The Executive Office of Immigration Review does not comment on the legal bases for which motions are denied or granted, spokewoman Kathryn Mattingly told CNN. “Further, it is our understanding that a complaint has been filed regarding this event and is being processed pursuant to the procedures for handling complaints against immigration judges,” said Mattingly.
We were unable to reach Judge Pelletier directly. Mattingly said that immigration judges do not give interviews to the press, nor comment on their decisions.
“As for this specific situation, this was a case of ‘common sense’ not showing up to court,” said Sattler. “This mother, who was given purportedly little to no choice, had to compromise the health of her child to appease the inflexible court system.”
The story is just one case and certainly does not mean that all employers would have handled the situation the same way. But it does show how far we still need to go to get to a point where workplaces – from courtrooms to corner offices – are understanding about the demands of today’s working parents and how sometimes it is impossible to truly separate work and family.
Cynthia Lieberman, a social and media strategist who owns and runs a private consulting firm, said that when her kids were younger, she worked in a high-ranking position for a 50-year-old woman who did not have children.
“On one rare occasion when I had a childcare emergency, she sniffed, ‘That’s why I don’t like having women with children work for me,’” said Lieberman, who is also co-founder of Cyberwise.org, a digital literacy site for adults and children.
“Her ‘coldness’ and discriminatory behavior toward working mothers was a core problem, and I ultimately left a great job for a great company for a more friendly and empathetic environment (and never looked back),” she said.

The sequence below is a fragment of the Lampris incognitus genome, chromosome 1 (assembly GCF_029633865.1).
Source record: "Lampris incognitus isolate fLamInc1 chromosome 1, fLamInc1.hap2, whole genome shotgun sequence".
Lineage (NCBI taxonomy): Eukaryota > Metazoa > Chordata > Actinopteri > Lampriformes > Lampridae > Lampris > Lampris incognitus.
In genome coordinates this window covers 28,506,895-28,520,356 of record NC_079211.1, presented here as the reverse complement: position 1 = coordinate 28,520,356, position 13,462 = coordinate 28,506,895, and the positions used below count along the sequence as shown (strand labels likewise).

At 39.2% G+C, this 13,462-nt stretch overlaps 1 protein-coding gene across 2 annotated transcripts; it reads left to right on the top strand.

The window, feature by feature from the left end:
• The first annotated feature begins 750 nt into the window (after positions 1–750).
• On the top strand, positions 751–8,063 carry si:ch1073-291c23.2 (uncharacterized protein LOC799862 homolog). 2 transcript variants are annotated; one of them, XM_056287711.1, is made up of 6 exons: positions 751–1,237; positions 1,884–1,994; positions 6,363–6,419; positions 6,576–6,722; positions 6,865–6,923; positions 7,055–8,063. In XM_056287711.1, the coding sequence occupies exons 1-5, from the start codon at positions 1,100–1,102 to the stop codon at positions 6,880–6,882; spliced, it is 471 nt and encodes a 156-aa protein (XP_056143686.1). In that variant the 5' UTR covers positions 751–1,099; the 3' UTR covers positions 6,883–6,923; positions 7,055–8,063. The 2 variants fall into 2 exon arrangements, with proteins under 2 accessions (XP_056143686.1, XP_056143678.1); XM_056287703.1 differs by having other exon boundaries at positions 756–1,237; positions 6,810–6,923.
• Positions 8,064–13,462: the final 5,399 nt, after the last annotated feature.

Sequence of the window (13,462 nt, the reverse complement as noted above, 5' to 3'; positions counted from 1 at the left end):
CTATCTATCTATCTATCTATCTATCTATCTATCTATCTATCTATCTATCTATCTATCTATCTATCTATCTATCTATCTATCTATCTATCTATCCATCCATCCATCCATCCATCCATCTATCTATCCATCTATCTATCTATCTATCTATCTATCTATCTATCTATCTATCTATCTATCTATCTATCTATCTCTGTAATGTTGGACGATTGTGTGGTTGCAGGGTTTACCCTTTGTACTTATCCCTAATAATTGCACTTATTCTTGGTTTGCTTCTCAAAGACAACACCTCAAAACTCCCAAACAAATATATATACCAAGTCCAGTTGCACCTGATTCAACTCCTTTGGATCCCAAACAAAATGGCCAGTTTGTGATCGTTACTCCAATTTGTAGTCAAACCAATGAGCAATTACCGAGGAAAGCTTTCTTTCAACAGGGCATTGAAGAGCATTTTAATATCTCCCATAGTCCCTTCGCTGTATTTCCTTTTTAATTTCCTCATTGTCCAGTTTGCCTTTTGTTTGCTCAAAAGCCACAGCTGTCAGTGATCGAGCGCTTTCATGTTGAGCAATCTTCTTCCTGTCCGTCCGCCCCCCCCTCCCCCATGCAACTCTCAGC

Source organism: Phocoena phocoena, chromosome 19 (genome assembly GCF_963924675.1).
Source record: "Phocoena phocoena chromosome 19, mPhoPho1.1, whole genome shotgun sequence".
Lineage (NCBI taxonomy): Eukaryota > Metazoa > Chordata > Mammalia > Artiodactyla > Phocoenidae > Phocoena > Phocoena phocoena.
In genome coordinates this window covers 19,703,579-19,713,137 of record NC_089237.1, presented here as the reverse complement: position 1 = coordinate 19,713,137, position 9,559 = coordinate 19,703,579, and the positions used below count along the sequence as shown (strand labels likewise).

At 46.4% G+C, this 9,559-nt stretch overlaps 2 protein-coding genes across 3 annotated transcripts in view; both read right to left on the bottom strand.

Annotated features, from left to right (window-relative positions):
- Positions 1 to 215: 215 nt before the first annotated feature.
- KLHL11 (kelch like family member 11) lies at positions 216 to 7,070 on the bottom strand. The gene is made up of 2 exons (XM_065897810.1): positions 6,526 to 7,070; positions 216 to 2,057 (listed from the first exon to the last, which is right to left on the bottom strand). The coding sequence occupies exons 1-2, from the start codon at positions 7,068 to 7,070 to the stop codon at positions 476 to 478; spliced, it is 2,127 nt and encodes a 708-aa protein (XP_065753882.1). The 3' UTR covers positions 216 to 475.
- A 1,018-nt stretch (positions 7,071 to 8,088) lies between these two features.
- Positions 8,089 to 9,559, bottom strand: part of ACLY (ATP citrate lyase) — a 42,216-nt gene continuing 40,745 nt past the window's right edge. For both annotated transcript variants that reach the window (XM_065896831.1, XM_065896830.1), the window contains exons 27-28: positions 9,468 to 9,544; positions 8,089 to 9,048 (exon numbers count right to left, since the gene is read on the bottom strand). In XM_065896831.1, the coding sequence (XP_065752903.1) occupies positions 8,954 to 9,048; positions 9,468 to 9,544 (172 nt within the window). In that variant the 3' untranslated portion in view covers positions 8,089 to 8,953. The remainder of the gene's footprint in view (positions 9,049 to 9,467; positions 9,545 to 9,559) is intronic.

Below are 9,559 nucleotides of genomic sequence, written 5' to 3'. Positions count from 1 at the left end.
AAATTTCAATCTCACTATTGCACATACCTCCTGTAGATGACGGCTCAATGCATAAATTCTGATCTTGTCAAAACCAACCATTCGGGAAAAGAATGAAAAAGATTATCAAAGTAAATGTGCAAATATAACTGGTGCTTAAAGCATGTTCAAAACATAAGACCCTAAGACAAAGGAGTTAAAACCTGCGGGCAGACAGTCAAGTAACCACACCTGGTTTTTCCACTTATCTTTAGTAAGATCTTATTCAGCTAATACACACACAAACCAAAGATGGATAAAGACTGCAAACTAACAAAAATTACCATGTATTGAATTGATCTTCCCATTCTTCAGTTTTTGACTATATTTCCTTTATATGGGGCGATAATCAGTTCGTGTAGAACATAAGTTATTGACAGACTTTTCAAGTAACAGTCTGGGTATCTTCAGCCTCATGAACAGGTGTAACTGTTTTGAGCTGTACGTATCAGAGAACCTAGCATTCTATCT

That said, there are examples of employers who seem to get it.
I remembered an anecdote first lady Michelle Obama likes to share about how she took her then-infant Sasha with her on a job interview with the University of Chicago Medical Center.
She said she was a breastfeeding mother of a 4-month-old who didn’t have a babysitter, so she took Sasha with her.
“I thought, look, this is who I am,” she told attendees at the White House Working Families Summit held in June. “I’ve got a husband who’s away. I’ve got two little babies. They are my priority. If you want me to do the job, you’ve got to pay me to do the job and you’ve got to give me flexibility.”
She ended up getting the job.
Pam Moore, who blogs about motherhood, fitness, home birth and life in Boulder, Colorado, recounted a similar experience. She brought her 4-month-old with her to a work review while still out on maternity leave.
“My supervisor had no problem with it,” said Moore, host of the blog Whatevs. “I even nursed her during our conversation when she started to fuss. If my supervisor was shocked or offended, she did not let on.”
Stacey Ferguson, a former practicing attorney and mother of three, said she almost never brought a child to work and would never have done so if she needed to be in court. (She sympathized with Ehrisman-Mickle but thought she should have found a sitter for her baby or at least someone to watch the infant outside the courtroom until the proceedings were over.)
“I fortunately had a workplace that was family friendly and a boss who was understanding in this regard,” said Ferguson, who is known as Justice Fergie online and is founder of Justice Fergie Lifestyle Media and co-founder of Blogalicious. She was able to telecommute one day a week and work four days per week toward the end of her tenure at her federal agency.
That level of flexibility isn’t available to all parents, but compassion from bosses and colleagues should be a given in the workplace.